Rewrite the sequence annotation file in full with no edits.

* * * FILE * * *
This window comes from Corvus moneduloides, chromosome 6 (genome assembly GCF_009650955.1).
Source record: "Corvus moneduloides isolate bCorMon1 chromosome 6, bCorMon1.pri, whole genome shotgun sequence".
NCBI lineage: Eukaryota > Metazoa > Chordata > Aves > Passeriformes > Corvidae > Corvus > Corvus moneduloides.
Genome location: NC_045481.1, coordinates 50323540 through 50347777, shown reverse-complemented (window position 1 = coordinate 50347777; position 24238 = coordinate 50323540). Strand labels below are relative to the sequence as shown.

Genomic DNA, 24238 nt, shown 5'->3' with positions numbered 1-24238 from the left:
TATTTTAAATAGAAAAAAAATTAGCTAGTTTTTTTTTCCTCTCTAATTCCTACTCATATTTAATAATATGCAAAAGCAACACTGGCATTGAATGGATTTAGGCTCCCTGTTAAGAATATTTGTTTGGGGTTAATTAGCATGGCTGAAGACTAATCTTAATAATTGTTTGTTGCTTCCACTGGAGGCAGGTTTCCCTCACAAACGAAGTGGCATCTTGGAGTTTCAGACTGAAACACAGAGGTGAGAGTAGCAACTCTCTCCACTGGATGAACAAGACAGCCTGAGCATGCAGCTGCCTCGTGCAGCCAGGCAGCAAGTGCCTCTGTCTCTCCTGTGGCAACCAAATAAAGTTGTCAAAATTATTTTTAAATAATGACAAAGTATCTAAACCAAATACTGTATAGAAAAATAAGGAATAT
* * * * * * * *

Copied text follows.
This window comes from Corvus moneduloides, chromosome 6 (genome assembly GCF_009650955.1).
Source record: "Corvus moneduloides isolate bCorMon1 chromosome 6, bCorMon1.pri, whole genome shotgun sequence".
NCBI lineage: Eukaryota > Metazoa > Chordata > Aves > Passeriformes > Corvidae > Corvus > Corvus moneduloides.
Genome location: NC_045481.1, coordinates 50323540 through 50347777, shown reverse-complemented (window position 1 = coordinate 50347777; position 24238 = coordinate 50323540). Strand labels below are relative to the sequence as shown.

Genomic DNA, 24238 nt, shown 5'->3' with positions numbered 1-24238 from the left:
TATTTTAAATAGAAAAAAAATTAGCTAGTTTTTTTTTCCTCTCTAATTCCTACTCATATTTAATAATATGCAAAAGCAACACTGGCATTGAATGGATTTAGGCTCCCTGTTAAGAATATTTGTTTGGGGTTAATTAGCATGGCTGAAGACTAATCTTAATAATTGTTTGTTGCTTCCACTGGAGGCAGGTTTCCCTCACAAACGAAGTGGCATCTTGGAGTTTCAGACTGAAACACAGAGGTGAGAGTAGCAACTCTCTCCACTGGATGAACAAGACAGCCTGAGCATGCAGCTGCCTCGTGCAGCCAGGCAGCAAGTGCCTCTGTCTCTCCTGTGGCAACCAAATAAAGTTGTCAAAATTATTTTTAAATAATGACAAAGTATCTAAACCAAATACTGTATAGAAAAATAAGGAATAT